The recent, extended period of warm, wet and humid weather has made a lie of the calendar. It really is Fall though, and soon it will hopefully start to feel like Fall. The days are already growing shorter and the trees are slowly yielding their green canopies for the vibrant reds, oranges and yellows that we in New England expect from Autumn. For bakers there is no better time than Fall. Actually going to bed early after the sun has gone down makes us feel like we aren't really missing out on something. And the cool, dry weather is especially great for baking all yeasted products. All the work is good and being productive in the kitchen doesn't drain our energy. The kitchen is once again a pleasant, humane environment, the oppressive heat and humidity of the Summer a fading memory.
Fall is also a precursor to the coming holiday season, and nothing characterizes that more than the introduction of spices into our baking program. Today we started making two spicy Fall products that will be familiar to many of our regular customers.
The first are Spekulatius Leaves. We use our own maple and oak leaf cookie cutters, created by bending tin metal bands around the shape of found leaves. The dough we use for these cookies is a Spekulatius dough, a plain version and a chocolate version; it is a thin shortcrust dough made with butter, brown sugar, almond flour, eggs, milk and spices (cardamon, cloves and nutmeg.) The chocolate dough uses cocoa powder. There is no leavening used in our version of this traditional cookie. The cookies are baked on a bed of sliced almonds, which lends an interesting and signature character to the bottom of each cookie.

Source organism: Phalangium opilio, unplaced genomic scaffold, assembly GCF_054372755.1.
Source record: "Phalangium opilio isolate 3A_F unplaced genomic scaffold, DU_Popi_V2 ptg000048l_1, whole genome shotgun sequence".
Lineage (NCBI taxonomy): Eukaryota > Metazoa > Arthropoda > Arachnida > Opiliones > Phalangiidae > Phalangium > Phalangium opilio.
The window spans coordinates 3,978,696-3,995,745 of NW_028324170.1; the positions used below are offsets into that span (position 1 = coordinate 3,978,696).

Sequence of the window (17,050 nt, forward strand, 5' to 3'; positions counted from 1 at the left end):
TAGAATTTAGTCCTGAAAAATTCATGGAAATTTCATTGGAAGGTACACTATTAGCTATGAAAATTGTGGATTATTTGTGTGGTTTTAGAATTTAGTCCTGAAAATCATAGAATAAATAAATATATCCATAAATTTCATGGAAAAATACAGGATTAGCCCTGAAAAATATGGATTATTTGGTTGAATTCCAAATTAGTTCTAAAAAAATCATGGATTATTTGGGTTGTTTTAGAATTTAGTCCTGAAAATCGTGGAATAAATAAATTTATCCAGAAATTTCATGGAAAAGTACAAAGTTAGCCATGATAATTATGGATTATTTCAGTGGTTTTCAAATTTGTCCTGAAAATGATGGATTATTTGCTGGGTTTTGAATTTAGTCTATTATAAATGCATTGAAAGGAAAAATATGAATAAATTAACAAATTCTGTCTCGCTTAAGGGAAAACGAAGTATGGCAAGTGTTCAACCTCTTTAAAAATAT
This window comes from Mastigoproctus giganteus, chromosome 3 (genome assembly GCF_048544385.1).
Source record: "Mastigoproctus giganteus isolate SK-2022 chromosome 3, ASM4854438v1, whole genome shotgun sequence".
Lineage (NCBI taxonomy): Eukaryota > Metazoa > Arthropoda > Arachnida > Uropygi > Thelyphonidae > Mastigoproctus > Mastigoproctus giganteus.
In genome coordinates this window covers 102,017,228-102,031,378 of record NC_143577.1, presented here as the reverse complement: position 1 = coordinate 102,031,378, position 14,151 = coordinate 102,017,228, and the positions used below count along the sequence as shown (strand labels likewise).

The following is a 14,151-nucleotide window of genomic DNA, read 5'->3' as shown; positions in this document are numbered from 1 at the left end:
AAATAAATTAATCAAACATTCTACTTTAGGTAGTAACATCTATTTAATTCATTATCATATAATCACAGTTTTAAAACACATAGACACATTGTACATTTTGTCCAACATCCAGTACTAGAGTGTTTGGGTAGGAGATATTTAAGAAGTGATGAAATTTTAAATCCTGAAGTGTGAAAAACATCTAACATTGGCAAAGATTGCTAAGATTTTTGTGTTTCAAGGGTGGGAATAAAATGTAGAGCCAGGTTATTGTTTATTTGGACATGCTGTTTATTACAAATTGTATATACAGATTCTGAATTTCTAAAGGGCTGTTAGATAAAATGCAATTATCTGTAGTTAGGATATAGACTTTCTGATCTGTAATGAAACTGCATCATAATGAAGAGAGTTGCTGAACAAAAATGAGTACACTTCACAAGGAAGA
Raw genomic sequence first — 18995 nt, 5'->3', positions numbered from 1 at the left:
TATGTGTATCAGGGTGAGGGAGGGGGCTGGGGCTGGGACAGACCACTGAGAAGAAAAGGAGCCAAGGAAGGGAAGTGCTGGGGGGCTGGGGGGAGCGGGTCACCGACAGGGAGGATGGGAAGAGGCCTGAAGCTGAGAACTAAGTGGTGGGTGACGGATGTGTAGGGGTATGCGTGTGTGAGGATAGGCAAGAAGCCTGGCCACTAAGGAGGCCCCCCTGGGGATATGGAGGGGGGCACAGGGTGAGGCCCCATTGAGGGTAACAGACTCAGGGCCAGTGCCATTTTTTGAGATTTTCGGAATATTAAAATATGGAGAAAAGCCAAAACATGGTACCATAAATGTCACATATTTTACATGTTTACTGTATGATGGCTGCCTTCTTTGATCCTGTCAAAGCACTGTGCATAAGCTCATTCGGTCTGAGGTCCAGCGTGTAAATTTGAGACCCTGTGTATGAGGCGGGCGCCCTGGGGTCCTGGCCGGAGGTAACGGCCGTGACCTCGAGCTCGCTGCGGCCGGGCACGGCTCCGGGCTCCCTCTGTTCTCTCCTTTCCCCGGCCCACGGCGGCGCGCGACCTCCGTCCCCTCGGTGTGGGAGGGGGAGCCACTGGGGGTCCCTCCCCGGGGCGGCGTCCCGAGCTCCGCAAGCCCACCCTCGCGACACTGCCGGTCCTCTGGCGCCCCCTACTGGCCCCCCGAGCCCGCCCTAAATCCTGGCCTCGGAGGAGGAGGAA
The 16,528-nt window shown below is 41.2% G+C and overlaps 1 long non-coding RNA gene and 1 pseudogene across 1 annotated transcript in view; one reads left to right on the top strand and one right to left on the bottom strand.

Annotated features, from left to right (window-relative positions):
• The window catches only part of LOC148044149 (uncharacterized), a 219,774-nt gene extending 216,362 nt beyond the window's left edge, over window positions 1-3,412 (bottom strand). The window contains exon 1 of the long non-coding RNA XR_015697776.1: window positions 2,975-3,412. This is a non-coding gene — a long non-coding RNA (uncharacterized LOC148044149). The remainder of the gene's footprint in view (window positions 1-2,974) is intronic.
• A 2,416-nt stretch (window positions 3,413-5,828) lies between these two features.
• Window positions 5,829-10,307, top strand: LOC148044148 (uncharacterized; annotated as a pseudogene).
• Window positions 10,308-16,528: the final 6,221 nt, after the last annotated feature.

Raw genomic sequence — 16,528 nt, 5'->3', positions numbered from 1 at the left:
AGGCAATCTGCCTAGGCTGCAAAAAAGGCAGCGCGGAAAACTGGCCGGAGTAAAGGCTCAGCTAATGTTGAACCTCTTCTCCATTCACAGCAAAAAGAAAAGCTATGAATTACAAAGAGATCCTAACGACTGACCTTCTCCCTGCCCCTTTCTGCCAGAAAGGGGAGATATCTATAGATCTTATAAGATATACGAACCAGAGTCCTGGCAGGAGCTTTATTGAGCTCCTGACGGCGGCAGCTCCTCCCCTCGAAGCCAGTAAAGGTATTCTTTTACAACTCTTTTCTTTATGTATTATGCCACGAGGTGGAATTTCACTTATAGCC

Spekulatius cookies are traditionally found in the Netherlands, Belgium and Germany. In the Netherlands they are called Speculaas, in Germany they are called Speculatius and even in France they are called spéculoos. In the USA we associate the flavor, texture and the shape of this cookie with the ubiquitous Dutch Windmill Cookie. Mostly baked in Europe from St. Nicholas Day (December 5th) until the end of the holiday season, Spekulatius cookies have become so popular that they are available now in some places year round. Usually Spekulatius cookies are imprinted with a design, mostly of people, but also of buildings such as farmhouses or windmills. For our Fall cookies we leave the imprinting aside and let the leaves' shape convey the message. Later, during the Christmas season, we make the imprinted version of Spekulatius. The use of hand-carved, wooden molds to achieve the imprinted result is a fascinating process, one that we will blog about as the season progresses. So stay tuned for that and for photos of the unique wooden molds we use.
Our second spicy product is familiar to many-the Hermit Cookie.
I have no idea of the origin of this bar cookie, but it shares some of the textures and spicy flavors of German or Swiss Lebkuchen. It is a decidedly American invention, but probably one that was conceived by European immigrants using the local ingredients available to them to recreate a favorite baked good from the old country. These cakey bars are moist and chewy, rich in flavor and spicy sweetness. We use unbleached, all-purpose flour, sugar, molasses, baking soda, salt, eggs, butter, margarine, raisins and almonds. Our choice of spices for this version of the Hermit is allspice and cinnamon.
Baked in long bars, they are cut into single serving portions immediately after baking.
Come in and get them while they last. Each serving is large enough to share.